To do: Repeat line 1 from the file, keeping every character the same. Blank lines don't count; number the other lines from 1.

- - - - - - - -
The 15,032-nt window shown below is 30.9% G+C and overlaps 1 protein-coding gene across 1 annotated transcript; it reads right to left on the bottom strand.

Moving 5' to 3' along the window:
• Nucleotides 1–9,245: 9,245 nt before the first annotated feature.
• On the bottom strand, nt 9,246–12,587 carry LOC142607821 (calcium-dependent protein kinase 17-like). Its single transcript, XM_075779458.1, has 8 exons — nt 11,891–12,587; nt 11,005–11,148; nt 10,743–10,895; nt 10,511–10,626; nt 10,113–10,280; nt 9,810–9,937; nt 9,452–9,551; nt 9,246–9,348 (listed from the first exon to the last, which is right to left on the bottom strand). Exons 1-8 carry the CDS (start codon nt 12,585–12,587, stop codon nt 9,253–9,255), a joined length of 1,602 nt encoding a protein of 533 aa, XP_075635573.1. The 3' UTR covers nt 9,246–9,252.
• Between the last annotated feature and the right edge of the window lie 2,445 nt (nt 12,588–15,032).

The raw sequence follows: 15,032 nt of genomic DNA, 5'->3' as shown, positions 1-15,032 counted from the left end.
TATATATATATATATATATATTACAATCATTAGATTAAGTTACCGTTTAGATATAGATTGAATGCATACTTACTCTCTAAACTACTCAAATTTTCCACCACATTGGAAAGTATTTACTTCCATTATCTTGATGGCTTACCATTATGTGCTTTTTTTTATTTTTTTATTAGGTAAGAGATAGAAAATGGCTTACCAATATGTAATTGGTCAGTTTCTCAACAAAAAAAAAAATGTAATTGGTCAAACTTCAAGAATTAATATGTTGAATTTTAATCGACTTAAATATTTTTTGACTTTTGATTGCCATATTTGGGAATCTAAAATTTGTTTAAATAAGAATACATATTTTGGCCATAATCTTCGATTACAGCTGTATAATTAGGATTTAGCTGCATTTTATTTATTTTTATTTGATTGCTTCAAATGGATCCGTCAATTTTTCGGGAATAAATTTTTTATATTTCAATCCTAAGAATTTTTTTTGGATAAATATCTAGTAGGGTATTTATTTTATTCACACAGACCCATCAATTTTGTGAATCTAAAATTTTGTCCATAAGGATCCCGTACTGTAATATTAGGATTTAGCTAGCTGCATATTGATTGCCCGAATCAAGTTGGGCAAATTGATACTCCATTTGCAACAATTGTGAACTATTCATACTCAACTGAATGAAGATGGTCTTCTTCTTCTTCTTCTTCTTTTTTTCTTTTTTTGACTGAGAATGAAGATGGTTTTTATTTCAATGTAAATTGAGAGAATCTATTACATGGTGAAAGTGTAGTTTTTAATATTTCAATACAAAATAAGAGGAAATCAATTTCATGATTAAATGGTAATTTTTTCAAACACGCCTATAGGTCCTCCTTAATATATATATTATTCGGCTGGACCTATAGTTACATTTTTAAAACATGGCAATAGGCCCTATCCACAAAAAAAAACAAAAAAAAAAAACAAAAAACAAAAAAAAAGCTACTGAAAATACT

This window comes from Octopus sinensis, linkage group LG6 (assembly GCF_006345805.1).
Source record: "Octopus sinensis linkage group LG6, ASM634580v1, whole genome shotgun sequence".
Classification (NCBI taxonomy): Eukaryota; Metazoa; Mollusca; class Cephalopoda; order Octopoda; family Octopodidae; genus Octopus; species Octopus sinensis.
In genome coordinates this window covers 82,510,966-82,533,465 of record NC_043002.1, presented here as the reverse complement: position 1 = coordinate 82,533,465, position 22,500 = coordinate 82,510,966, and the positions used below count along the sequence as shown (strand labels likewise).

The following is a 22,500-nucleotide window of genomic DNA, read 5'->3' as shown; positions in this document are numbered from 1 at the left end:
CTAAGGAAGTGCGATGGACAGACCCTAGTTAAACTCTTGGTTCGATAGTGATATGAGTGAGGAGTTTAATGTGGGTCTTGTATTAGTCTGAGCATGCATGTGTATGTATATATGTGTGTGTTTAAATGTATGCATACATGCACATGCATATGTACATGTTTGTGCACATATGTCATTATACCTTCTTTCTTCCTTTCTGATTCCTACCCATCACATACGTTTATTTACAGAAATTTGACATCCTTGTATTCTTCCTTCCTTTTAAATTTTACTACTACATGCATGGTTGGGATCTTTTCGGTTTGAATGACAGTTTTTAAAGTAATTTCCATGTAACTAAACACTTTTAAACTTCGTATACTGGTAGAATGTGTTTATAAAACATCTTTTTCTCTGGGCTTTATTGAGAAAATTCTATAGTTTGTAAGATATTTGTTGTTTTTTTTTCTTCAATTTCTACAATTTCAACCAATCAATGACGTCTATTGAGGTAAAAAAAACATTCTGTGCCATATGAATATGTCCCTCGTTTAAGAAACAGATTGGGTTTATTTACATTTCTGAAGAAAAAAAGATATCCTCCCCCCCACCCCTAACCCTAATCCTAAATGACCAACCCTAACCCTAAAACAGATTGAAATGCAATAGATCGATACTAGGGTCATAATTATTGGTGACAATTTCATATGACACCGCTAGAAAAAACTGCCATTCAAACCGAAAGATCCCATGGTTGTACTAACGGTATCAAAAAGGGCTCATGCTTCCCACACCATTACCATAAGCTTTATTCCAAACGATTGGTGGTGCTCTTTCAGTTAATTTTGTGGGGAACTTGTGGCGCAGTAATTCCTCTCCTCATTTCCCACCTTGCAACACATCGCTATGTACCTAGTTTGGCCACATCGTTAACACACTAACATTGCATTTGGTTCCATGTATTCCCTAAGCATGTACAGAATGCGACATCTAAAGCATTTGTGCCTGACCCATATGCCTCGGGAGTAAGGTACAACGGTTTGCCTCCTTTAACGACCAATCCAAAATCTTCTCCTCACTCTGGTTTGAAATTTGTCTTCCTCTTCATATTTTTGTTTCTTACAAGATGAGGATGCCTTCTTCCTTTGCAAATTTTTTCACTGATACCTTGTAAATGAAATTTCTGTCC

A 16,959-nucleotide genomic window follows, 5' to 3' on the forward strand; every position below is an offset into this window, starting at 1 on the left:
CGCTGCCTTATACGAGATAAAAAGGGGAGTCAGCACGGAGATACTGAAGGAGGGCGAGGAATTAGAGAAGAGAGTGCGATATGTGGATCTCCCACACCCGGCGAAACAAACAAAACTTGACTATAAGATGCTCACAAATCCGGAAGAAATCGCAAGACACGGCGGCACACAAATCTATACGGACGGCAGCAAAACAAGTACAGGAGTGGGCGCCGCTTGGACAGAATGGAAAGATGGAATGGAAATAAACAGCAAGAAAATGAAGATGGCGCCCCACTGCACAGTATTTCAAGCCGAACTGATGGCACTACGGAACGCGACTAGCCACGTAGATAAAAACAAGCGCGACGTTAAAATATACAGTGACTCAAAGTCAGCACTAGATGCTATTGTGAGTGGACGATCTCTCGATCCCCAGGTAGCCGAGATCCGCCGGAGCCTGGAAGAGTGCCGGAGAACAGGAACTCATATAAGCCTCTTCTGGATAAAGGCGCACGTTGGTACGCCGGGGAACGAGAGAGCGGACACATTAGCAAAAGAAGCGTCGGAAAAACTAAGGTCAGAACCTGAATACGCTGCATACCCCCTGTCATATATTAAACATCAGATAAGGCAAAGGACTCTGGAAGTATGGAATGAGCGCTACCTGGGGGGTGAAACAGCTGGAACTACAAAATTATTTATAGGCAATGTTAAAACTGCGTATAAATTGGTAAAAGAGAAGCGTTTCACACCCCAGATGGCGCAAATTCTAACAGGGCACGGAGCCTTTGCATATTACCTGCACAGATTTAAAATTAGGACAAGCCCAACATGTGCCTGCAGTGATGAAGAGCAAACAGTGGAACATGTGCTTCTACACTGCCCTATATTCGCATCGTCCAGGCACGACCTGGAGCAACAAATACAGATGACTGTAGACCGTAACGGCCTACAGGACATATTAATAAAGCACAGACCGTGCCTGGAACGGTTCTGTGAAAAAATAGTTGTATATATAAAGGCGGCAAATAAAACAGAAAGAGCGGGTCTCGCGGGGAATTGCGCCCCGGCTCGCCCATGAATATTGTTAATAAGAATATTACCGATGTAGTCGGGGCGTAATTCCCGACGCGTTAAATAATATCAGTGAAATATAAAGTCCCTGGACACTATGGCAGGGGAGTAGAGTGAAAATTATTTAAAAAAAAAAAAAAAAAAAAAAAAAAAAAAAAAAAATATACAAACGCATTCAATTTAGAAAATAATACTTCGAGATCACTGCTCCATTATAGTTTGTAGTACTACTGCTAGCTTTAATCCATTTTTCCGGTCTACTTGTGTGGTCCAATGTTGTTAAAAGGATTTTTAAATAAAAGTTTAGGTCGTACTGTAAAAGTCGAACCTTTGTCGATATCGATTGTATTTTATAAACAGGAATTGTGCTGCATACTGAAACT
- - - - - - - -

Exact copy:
The 15,032-nt window shown below is 30.9% G+C and overlaps 1 protein-coding gene across 1 annotated transcript; it reads right to left on the bottom strand.